By: Ariel Levi Simons, Ph.D. Candidate, USC
Published June 30, 2020
Humans, and some of their predecessors, have been pushing back against the night for hundreds of millennia. Up until the late 19th century, this was confined to some form of fire. Once we figured out how to generate electricity, though, things really began to take off in terms of lighting up the night sky. Originally, the only group of people who voiced any complaints about this lighting trend were astronomers. As cities grew and illumination technology improved in both brightness and efficiency, astronomers were forced to retreat farther and farther away from any human habitation in order to see anything besides the Moon.
How is all of this light affecting coastal ecosystems in and around human settlements? Are species migrating away from humans to cope? Are some species attracted to the light?
It turns out the astronomers weren’t the only ones picking up and moving away from the glow of human activity. In recent decades, ecologists, especially those working in coastal habitats, have begun to piece together a picture of the role of light in dictating how species communicate, avoid being eaten, and find their way. When humans started to flood large parts of the planet with artificial light, we were accidentally running a planetary-scale experiment. How is all of this light affecting coastal ecosystems in and around human settlements? Are species migrating away from humans to cope? Are some species attracted to the light? These are questions I’ve recently been working on with colleagues at the University of Southern California as we’ve studied light pollution along the coasts of southern California.
Why not just use satellite photos to do all of this? While we’re using nighttime satellite images of southern California, this type of data only represents the light that gets transmitted straight up through the sky from the surface. This leads to a number of limitations for using satellite-based measurements of nighttime lights as a proxy for actual exposure to artificial light at night (ALAN). First, the spatial resolution of the most common type of satellite-based measurements for ALAN is about 750 m. This means that all of the light coming out of a square measuring 4 city blocks per side gets averaged together. Second, we only get the light that reaches from the ground all the way up to the satellite. With this measurement, we don’t necessarily capture skyglow from distant sources along the horizon, or even the total exposure from streetlamps with shades (Figure 1). As a result of these limitations, we suspected that those popular photos of Earth at night were giving an incomplete picture of the lighting environment as experienced by organisms living along the beach.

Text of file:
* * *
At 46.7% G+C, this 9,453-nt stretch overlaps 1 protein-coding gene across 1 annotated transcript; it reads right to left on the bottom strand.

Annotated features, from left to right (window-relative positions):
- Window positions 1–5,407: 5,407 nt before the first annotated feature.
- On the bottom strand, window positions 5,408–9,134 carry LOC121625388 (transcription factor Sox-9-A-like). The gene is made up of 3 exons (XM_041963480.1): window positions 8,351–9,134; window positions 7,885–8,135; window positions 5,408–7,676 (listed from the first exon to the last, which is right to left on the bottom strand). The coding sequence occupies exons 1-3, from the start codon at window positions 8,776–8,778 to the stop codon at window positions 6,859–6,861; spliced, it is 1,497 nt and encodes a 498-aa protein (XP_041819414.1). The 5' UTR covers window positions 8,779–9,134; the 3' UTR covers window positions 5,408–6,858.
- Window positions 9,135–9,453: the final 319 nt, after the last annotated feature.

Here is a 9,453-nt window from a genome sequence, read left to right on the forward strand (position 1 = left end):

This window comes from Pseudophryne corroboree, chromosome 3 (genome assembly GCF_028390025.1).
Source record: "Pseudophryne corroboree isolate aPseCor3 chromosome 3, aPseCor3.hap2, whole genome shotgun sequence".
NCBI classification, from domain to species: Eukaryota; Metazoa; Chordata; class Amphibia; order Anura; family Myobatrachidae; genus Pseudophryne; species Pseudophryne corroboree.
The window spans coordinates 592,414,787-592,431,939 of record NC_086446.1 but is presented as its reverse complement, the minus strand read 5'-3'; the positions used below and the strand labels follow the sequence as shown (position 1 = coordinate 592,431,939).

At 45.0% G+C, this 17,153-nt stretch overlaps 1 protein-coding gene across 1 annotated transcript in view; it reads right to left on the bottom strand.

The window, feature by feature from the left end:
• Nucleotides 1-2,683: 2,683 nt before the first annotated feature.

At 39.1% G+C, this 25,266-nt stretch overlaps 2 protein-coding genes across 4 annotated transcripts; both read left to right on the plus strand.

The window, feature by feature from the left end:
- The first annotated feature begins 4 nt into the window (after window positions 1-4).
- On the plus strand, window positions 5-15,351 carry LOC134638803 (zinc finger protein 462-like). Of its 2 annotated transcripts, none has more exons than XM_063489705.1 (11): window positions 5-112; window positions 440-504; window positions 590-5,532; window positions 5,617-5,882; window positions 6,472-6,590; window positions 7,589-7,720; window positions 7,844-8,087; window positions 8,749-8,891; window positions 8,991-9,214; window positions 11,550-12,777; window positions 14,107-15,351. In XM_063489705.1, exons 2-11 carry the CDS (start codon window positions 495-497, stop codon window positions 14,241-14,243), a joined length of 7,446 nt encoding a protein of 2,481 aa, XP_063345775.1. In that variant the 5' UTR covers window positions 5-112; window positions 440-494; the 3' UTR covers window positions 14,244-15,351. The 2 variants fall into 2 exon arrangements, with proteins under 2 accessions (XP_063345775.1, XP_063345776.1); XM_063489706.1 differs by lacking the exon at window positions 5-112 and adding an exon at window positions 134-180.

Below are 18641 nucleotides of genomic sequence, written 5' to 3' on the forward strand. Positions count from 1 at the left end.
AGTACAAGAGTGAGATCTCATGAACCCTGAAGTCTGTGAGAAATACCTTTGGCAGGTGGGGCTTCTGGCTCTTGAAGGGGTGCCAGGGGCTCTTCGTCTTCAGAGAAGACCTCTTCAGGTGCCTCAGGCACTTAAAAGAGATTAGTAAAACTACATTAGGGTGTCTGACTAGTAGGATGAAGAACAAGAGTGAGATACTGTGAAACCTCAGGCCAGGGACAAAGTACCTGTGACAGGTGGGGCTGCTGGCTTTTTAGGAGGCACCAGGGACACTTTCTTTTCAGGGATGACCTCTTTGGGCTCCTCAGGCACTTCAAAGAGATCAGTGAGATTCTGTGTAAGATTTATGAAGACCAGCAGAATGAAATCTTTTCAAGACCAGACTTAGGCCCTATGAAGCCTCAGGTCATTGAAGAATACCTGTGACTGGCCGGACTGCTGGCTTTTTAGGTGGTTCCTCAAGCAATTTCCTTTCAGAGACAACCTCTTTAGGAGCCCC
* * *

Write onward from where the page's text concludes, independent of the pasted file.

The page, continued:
However, getting all of those photos of the sky gets to be a labor-intensive process, even with an army of graduate students. So, we made the problem a bit more manageable by imaging the night sky with a hemispherical lens at 515 locations along the coast from southern Orange to northern Ventura counties. At each location, we set up our camera in a standard way, took multiple exposures of the night sky, and later extracted image data to calculate our total exposure to nighttime light from the full sky hemisphere (Figure 2). We then compared these ground-based measurements to those derived from satellite-based measurements of brightness at corresponding locations, in order to build a model to predict what the night sky should look like along the coast using just satellite-based measurements. Our goal was to build this model so that other people interested in light pollution, whether from an ecological or urban planning perspective, would be able to quickly predict exposure from readily available satellite-based sources.
From June of 2018 through February of 2019, I, along with our team at USC, friends, family, and some awesome high school students at the LA Zoo Science Magnet, drove and took night sky photos at every beach along the southern California coast. What followed was a riveting tale of programming and manuscript revisions leading to our first paper: "High correlation but high scale-dependent variance between satellite measured night lights and terrestrial exposure"
Here is a summary of key findings in our first paper:
1. Nighttime satellite photos give us pictures which average out all of the upwards glow within pixels approximately four blocks on a side. In measuring exposure to light pollution on the ground we found, in some locations, that shadows and direct glare can cause locations which are only 100 m apart to be 100 times brighter or darker than each other.
2. Satellite-based measurements can be used to make a model which is a reliable proxy for total exposure to nighttime artificial light. However, these measurements need to be combined with a model which includes light scattered by air and reflected off of surfaces in the environment.
With these findings we are now working on our next step, which is to apply our new light pollution model to directly address the ecological question of how light pollution shapes the distribution of species in coastal environments. In particular, we focused on two iconic species of the California coast: California grunions and federally threatened western snowy plovers (Figure 3). While preliminary, our findings show that ALAN does in fact play a significant role in determining where these two species are found. Grunions tending to spawn in places brighter than about ½ a full moon, and plovers avoid areas with only half that brightness.